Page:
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At least 48 people brutally slaughtered in ethnic clashes in Kenya

Published time: August 22, 2012 12:00
Edited time: August 23, 2012 08:56
Tana river district (Reuters / Daud Yussuf)

Tana river district (Reuters / Daud Yussuf)

At least 48 Kenyans have been killed in ethnic clashes between two rival groups, Pokomo and Orma, in southeastern Kenya. Police say the tragedy is the worst single attack since deadly post-election violence four years ago.

Said Mgeni, a local resident, says the attack began at dawn when a group of 200 people belonging to Pokomo ethnic group raided an Orma community torching all the houses.

The conflict between Pokomo farmers and Orma pastoralists has been caused by disputes over land and resources.

Police say 34 people were hacked and 14 others were burnt to death with a whole Orma village on an island in the Tana River put to ashes. "They [victims] include 31 women, 11 children and six men," regional deputy police chief Joseph Kitur said.

Ali Algi, who survived the attack but was injuries in his head and hand, said that they were set upon by hundreds of men.

"Most of us were asleep and others had woken up when the men came chanting `kill them, kill them' towards our village at about seven o'clock. They shot many people and then attacked others with pangas,” he told AP.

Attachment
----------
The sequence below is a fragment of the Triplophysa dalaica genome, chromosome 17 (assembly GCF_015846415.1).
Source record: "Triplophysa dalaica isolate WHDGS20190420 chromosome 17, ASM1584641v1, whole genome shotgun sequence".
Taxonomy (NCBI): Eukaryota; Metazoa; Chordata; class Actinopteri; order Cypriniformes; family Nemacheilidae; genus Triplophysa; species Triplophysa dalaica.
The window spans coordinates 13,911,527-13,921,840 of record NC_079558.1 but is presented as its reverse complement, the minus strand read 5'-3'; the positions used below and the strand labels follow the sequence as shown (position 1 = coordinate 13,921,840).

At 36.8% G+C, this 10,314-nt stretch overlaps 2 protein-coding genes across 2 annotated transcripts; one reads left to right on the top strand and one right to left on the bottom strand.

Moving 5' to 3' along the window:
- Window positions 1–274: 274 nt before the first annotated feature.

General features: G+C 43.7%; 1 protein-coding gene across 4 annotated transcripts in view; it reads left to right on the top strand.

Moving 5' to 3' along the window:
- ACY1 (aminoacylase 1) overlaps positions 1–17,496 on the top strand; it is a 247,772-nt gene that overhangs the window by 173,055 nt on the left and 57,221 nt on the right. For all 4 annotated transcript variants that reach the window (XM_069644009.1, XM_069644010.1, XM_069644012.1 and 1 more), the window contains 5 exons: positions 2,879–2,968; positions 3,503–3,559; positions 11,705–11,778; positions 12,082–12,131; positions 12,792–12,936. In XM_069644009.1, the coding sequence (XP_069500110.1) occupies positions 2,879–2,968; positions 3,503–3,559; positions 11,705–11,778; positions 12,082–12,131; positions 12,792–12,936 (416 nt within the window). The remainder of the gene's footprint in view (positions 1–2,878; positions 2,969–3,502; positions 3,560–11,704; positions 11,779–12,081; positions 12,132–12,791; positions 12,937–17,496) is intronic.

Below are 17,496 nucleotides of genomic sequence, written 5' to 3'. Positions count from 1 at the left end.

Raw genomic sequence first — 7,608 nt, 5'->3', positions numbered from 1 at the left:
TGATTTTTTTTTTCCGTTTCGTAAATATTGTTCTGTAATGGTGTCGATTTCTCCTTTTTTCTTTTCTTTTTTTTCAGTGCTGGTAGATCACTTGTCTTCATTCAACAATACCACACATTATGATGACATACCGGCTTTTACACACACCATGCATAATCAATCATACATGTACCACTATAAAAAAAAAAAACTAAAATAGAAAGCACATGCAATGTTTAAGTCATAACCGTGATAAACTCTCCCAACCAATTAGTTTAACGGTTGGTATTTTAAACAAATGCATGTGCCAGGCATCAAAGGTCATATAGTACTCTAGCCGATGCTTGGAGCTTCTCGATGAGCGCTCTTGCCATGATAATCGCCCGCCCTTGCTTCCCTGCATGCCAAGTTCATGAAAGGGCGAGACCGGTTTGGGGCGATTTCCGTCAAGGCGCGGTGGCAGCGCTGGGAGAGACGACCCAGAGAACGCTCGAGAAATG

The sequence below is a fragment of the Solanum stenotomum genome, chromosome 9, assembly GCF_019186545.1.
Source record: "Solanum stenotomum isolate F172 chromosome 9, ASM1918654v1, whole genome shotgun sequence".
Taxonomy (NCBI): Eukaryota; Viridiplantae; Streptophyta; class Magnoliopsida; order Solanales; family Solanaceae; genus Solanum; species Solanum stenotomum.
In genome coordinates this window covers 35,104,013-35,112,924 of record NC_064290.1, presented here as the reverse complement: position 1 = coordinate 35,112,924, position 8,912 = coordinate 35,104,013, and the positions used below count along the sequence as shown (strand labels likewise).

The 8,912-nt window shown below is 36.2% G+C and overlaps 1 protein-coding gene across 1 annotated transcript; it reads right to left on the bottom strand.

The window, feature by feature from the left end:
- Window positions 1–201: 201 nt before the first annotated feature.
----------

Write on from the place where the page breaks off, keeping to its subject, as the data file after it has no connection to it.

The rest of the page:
Algi said that he witnessed men, women and children being shot and then beheaded and others being locked and burned inside their houses.

The deadly fighting did not spare the cattle either, with 60 cows also slashed to death by the attackers.

Lawmaker Danson Mungatana, who represents the area, says the killings are “revenge attacks” in a string of tit-for-tat clashes and cattle raids. Last week the Orma attacked the Pokomo and burned down more than 100 houses.

“Now the Pokomo revenged [sic] by killing about 50 people," Mungatana said.

The Kenyan tribes of Pokomo and Orma have been at odds since 2001, when at least 130 people were killed in a string of clashes in the same district and by the same two communities. The rivalry is centered around access to land and a river.

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